new background

Saturday, 22 February 2014

Auckland War Memorial Museum remembers Christchurch - 3rd Anniversary of the devastating quake of 22 February 2011

Indelibly etched into my psyche for the rest of my life, it is nice to see this catastrophic event remembered in Auckland.  The effects of this earthquake and subsequent ones are far reaching - a few of us that work here have family and friends that have suffered and still are suffering on an emotional level.
This commemoration is a more low key one than the first commemoration at the museum and rightfully so, we are moving on and the sharp edges of loss, despair and emotional upheaval are blurring a bit...I said ... a bit.  We still have to remember that we've lost childhood roots and homes, our families and acquaintances have had their social structures torn out from under them, the rebuild is slow and frustrations still torment. It is important to remember to support those still going through turmoil.
Just my 'bands 4 hope' and I
Nearly to the hour

all in a row
North entrance
North entrance



South entrance


information





Christchurch earthquake remembered Part 2
-There was much footage in this that I hadn't seen before
















©2014 Sarndra Lees

Saturday, 1 February 2014

I wish I knew the wee boys name....

I saw this photograph for sale by a New Zealand vendor and had to purchase it.  Such a lovely thing and such a shame there is no photographer identification.
 
 

 
 
I'm theorising that this dapper wee [probably blonde haired and blue eyed] fellow's dad died in World War 1 albeit he looks rather a happy wee chap with his little thumbs tucked into his pockets.  It seems his mother, has made him into his fathers 'mini-me', wearing almost a miniature uniform with a 'kerchief tucked into his breast pocket.
 
A flower that looks suspiciously like the Oxeye daisy is placed in the left lapel - maybe a favourite of the man whose memory inspired the photo originally?  Or maybe to form a connection between the wee boy and the lost sailor - being that daisies represent innocence, gentleness and purity.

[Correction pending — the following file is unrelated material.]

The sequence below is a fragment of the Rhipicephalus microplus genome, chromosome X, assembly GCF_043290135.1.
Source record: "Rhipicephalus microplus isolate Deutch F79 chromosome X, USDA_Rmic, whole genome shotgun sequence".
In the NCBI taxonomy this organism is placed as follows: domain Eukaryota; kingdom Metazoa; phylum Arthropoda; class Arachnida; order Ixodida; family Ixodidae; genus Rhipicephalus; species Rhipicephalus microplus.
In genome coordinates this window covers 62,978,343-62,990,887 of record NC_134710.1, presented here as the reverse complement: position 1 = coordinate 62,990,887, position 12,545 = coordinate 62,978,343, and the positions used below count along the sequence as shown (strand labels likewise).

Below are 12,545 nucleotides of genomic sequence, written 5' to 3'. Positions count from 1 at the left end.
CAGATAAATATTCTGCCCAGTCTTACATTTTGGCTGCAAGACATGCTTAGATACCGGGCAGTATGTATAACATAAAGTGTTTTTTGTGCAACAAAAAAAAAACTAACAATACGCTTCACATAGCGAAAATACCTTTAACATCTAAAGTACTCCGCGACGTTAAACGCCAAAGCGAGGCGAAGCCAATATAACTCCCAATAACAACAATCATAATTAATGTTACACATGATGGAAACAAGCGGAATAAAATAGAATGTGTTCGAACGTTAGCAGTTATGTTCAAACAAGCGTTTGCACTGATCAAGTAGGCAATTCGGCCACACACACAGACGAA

An animal skin appears to be hiding a chair or similar that the boy is standing on and the backdrop gives the feeling of being outdoors.
 
 
 



On close inspection of his hat I can barely make out the battle cruiser's name on the brim.
"HMS ROYALIST" and there appears above the wording an embroidered anchor with Laurel and a badge with the image of a moustached man...maybe the boys father.
 
 
Forward 6-inch gun and bridge on Royalist
 
HMS Royalist  of the Royal Navy fought in the Battle of Jutland on the 31 May to 1 June 1916.  She survived the battle and in February 1917 was reassigned to the 1st Light Cruiser Squadron of the Grand Fleet. She survived to the end of the First World War.
 
Maybe the lad's daddy didn't survive, or maybe the photo is earlier and the boy is in fancy dress to represent an earlier HMS Royalist in the 1880's-90's to the Pacific and connections with war in Samoa.  Whatever the story, it's a reminder to put notes with your precious family photographs.  Never assume that your stories will stay within living memory or that other people won't find them interesting in 100 years.





©2014 Sarndra Lees